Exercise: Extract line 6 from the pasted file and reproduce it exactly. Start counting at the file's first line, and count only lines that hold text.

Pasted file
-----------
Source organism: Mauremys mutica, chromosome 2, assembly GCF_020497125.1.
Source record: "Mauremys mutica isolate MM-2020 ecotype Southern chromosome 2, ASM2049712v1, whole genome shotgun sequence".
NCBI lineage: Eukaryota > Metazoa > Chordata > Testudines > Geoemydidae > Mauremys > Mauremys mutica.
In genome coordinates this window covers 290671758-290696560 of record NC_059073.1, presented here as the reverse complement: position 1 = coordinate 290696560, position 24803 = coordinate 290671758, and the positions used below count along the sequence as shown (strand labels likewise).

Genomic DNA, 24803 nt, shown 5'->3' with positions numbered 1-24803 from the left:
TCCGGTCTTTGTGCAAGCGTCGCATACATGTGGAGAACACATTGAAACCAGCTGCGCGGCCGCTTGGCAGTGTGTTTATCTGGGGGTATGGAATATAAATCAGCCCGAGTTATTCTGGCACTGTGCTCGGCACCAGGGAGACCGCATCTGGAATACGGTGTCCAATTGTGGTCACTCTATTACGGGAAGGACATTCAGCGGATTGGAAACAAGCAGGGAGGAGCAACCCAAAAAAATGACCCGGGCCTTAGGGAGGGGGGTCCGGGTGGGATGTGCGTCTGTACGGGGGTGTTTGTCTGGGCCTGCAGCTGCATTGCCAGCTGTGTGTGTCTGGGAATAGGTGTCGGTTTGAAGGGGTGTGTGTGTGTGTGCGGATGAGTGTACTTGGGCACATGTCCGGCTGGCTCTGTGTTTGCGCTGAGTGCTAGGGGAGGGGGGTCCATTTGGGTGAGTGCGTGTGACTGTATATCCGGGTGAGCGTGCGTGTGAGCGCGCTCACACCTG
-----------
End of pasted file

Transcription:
TCCGGTCTTTGTGCAAGCGTCGCATACATGTGGAGAACACATTGAAACCAGCTGCGCGGCCGCTTGGCAGTGTGTTTATCTGGGGGTATGGAATATAAATCAGCCCGAGTTATTCTGGCACTGTGCTCGGCACCAGGGAGACCGCATCTGGAATACGGTGTCCAATTGTGGTCACTCTATTACGGGAAGGACATTCAGCGGATTGGAAACAAGCAGGGAGGAGCAACCCAAAAAAATGACCCGGGCCTTAGGGAGGGGGGTCCGGGTGGGATGTGCGTCTGTACGGGGGTGTTTGTCTGGGCCTGCAGCTGCATTGCCAGCTGTGTGTGTCTGGGAATAGGTGTCGGTTTGAAGGGGTGTGTGTGTGTGTGCGGATGAGTGTACTTGGGCACATGTCCGGCTGGCTCTGTGTTTGCGCTGAGTGCTAGGGGAGGGGGGTCCATTTGGGTGAGTGCGTGTGACTGTATATCCGGGTGAGCGTGCGTGTGAGCGCGCTCACACCTG